Managing through Emergency Situations: Research and Beyond and Digital Technology Adoption and Role of Research in College in the era of Fourth industrial Revolution (E/SI)

April 28, 2021 | 2:15 - 3:00

Track: Driving Innovation

Part 1: Managing through Emergency Situations: Research and Beyond

At the onset of the COVID-19 pandemic in Ontario, colleges suspended all non-essential research activities in accordance with the provincial government’s COVID-19 response framework. As this was truly an unprecedented circumstance, most Ontario colleges and institutes had limited plans and protocols in place for managing through emergency situations in general – even less for managing research, specifically – and were left to develop these in real time, on a case-by-case basis, with little guidance. Participants in this breakout session will discuss the impact of the ongoing COVID-19 pandemic on their research enterprises, challenges, and opportunities in managing research through emergency situations, best practices in restarting non-essential research activities, and approaches to building resiliency into planning for future.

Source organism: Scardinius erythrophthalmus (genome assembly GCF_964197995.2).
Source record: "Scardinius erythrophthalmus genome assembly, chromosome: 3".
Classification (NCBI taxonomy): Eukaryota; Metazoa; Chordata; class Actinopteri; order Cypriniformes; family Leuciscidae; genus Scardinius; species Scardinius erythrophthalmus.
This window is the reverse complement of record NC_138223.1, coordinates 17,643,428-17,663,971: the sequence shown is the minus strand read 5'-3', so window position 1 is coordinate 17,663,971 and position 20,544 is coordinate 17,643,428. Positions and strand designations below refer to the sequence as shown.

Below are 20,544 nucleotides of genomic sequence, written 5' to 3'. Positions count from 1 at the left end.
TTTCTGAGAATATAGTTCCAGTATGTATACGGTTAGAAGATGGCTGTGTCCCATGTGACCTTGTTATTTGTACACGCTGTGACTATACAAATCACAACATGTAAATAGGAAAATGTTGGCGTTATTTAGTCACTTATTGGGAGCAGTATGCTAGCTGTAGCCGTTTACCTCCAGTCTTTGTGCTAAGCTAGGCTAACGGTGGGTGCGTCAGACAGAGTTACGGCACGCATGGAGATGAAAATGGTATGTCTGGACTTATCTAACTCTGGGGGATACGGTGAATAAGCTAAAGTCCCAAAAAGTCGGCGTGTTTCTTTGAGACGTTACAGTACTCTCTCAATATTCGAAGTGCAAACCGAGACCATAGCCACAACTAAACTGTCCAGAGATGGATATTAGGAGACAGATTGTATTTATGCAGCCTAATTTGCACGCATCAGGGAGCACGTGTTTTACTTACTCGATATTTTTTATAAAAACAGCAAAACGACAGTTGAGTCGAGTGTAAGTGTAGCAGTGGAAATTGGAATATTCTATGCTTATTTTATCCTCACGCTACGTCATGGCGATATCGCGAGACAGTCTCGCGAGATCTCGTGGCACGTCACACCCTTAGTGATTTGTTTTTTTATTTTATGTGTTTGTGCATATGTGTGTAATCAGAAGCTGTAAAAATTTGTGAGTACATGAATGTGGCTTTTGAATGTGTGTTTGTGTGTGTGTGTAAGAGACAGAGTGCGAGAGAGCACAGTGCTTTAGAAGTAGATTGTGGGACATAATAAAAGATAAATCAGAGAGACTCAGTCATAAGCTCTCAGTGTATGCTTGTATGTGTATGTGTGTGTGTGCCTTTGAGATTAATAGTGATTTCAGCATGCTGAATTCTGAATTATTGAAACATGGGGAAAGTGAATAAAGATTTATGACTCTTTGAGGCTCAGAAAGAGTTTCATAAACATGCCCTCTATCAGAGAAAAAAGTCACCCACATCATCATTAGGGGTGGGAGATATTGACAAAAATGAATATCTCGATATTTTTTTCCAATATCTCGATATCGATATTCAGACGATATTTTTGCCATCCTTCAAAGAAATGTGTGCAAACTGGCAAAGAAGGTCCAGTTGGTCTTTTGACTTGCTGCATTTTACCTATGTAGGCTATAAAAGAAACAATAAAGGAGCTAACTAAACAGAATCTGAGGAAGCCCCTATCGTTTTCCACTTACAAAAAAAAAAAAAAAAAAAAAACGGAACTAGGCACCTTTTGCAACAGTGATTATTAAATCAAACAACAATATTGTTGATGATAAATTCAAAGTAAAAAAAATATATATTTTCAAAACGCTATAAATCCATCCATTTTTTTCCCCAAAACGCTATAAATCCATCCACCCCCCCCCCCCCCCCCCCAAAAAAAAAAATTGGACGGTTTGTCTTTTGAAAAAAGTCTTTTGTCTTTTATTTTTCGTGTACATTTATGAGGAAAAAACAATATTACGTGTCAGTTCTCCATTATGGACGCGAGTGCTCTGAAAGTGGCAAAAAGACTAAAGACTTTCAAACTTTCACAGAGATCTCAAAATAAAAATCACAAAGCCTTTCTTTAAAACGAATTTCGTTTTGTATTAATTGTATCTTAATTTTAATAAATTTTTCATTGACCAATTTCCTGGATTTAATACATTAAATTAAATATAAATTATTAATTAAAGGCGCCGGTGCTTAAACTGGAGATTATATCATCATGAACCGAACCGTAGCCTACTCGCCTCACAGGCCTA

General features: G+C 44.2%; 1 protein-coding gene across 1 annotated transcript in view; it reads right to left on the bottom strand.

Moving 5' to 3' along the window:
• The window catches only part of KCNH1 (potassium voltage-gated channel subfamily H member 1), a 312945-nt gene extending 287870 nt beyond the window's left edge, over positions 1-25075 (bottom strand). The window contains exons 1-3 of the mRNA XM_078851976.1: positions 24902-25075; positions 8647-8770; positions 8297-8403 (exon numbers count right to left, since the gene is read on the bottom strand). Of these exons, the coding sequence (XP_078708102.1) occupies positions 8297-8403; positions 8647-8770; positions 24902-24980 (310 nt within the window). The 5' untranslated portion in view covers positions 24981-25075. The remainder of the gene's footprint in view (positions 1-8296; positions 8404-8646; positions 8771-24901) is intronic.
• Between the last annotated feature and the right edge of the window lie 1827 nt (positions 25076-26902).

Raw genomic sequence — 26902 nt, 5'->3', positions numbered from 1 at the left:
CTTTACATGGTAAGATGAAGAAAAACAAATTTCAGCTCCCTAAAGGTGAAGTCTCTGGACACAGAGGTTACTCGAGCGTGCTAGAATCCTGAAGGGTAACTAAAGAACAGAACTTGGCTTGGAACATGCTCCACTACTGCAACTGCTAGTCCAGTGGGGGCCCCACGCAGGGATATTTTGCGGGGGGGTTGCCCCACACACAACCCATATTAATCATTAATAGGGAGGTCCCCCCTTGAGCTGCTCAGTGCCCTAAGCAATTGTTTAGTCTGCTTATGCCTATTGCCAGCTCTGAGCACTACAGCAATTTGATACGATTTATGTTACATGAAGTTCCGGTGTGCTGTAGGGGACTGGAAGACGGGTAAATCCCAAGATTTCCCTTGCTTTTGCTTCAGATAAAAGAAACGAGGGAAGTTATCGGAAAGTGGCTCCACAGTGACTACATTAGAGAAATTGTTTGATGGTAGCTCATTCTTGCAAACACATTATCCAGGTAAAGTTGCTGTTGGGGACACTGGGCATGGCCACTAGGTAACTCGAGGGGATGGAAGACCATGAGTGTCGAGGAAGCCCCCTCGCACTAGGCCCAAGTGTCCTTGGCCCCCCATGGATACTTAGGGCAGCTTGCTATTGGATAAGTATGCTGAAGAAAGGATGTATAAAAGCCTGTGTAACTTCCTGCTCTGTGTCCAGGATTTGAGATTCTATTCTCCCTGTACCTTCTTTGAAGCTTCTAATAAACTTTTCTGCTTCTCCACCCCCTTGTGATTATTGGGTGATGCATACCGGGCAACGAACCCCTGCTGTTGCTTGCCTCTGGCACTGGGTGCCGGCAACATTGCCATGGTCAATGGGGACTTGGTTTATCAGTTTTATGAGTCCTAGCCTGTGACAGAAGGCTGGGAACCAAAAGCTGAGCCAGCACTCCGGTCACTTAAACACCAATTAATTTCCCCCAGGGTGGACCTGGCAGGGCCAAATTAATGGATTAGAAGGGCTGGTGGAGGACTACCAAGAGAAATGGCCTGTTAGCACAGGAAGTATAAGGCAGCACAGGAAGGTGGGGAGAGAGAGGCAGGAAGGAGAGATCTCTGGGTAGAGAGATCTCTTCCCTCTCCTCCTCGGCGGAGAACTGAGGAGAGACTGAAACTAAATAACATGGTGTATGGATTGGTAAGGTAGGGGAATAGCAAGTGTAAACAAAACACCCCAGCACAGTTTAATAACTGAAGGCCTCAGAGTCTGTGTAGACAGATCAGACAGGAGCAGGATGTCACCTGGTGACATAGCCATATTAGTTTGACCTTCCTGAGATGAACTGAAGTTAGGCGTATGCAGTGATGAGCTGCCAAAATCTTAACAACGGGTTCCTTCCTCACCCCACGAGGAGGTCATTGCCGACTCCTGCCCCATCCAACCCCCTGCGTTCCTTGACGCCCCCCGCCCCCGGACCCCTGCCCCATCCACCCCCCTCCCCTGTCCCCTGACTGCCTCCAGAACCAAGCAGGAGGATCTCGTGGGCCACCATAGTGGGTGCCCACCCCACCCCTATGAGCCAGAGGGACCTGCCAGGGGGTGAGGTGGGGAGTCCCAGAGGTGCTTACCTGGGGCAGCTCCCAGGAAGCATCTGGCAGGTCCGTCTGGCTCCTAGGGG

Part 2: Digital Technology Adoption and Role of Research in College in the era of Fourth industrial Revolution

The Fourth industrial revolution, with its stream of technologies, is impacting each sector, company, product and service differently. The digital transformation provides Canadian companies with their best chance to stay competitive and relevant in the years to come. The bottom line for these companies is that digital technology adoption isn’t optional, and the transformation can’t wait. Canadian companies’ future competitiveness and growth prospects are inextricably linked to their ability to seize the opportunities created by the rapidly evolving digital economy. In order to address this vital challenge to our industrial sectors, three following critical goals are recommended:
• promoting the rapid adoption and diffusion of digital technologies across all sectors of the economy;
• assisting companies that have demonstrated commercial potential to grow to a global scale;
• promoting the creation of businesses capable of developing disruptive technologies.

Colleges and institutes are playing a critical role to help Canadian industries adopt technologies by sharing their infrastructure and the expertise they have among their research staff, faculty and students. They are in a very unique position to provide this support because of their focus on the “applied” and “industrial” side of research. Lambton College alone has collaborated with more than 70 companies in the last 4 years to support their digital technology adoption projects.

Session Speakers

Dan Reilly

Senior Manager, Food Innovation & Research Studio (FIRSt), Research & Innovation

George Brown College

Krista Holmes

Director, Research & Innovation

George Brown College

Mehdi Sheikhzadeh

Vice President, Research and Innovation

Lambton College

Yuchen Sun

Senior Program Manager, Research & Innovation

George Brown College